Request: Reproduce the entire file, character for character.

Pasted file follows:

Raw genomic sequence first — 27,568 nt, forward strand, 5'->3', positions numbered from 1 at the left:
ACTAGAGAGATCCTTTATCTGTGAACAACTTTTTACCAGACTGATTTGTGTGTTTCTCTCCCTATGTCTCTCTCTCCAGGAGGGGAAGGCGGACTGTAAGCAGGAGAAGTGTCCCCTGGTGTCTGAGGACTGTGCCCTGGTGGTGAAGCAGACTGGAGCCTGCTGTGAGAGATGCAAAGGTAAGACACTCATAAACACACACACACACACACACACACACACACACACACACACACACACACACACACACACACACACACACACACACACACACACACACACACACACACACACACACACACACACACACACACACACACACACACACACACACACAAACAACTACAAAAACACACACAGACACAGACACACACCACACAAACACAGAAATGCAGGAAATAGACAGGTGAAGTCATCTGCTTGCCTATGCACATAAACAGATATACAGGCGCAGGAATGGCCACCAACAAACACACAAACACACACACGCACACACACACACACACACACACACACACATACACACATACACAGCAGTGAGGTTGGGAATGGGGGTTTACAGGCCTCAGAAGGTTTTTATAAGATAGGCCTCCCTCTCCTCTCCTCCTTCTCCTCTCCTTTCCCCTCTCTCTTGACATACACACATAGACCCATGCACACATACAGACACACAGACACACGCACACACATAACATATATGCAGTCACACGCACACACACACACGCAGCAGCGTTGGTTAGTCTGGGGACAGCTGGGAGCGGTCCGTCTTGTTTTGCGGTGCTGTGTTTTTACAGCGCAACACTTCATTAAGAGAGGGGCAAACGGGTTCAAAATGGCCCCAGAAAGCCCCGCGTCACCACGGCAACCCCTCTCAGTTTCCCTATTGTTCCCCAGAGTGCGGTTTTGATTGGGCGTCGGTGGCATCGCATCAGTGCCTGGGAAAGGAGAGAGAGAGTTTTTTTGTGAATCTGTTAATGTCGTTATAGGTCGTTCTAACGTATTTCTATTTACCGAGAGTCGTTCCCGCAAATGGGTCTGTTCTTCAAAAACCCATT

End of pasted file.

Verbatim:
Raw genomic sequence first — 27,568 nt, forward strand, 5'->3', positions numbered from 1 at the left:
ACTAGAGAGATCCTTTATCTGTGAACAACTTTTTACCAGACTGATTTGTGTGTTTCTCTCCCTATGTCTCTCTCTCCAGGAGGGGAAGGCGGACTGTAAGCAGGAGAAGTGTCCCCTGGTGTCTGAGGACTGTGCCCTGGTGGTGAAGCAGACTGGAGCCTGCTGTGAGAGATGCAAAGGTAAGACACTCATAAACACACACACACACACACACACACACACACACACACACACACACACACACACACACACACACACACACACACACACACACACACACACACACACACACACACACACACACACACACACACACACACACACACACACACACACAAACAACTACAAAAACACACACAGACACAGACACACACCACACAAACACAGAAATGCAGGAAATAGACAGGTGAAGTCATCTGCTTGCCTATGCACATAAACAGATATACAGGCGCAGGAATGGCCACCAACAAACACACAAACACACACACGCACACACACACACACACACACACACACACATACACACATACACAGCAGTGAGGTTGGGAATGGGGGTTTACAGGCCTCAGAAGGTTTTTATAAGATAGGCCTCCCTCTCCTCTCCTCCTTCTCCTCTCCTTTCCCCTCTCTCTTGACATACACACATAGACCCATGCACACATACAGACACACAGACACACGCACACACATAACATATATGCAGTCACACGCACACACACACACGCAGCAGCGTTGGTTAGTCTGGGGACAGCTGGGAGCGGTCCGTCTTGTTTTGCGGTGCTGTGTTTTTACAGCGCAACACTTCATTAAGAGAGGGGCAAACGGGTTCAAAATGGCCCCAGAAAGCCCCGCGTCACCACGGCAACCCCTCTCAGTTTCCCTATTGTTCCCCAGAGTGCGGTTTTGATTGGGCGTCGGTGGCATCGCATCAGTGCCTGGGAAAGGAGAGAGAGAGTTTTTTTGTGAATCTGTTAATGTCGTTATAGGTCGTTCTAACGTATTTCTATTTACCGAGAGTCGTTCCCGCAAATGGGTCTGTTCTTCAAAAACCCATT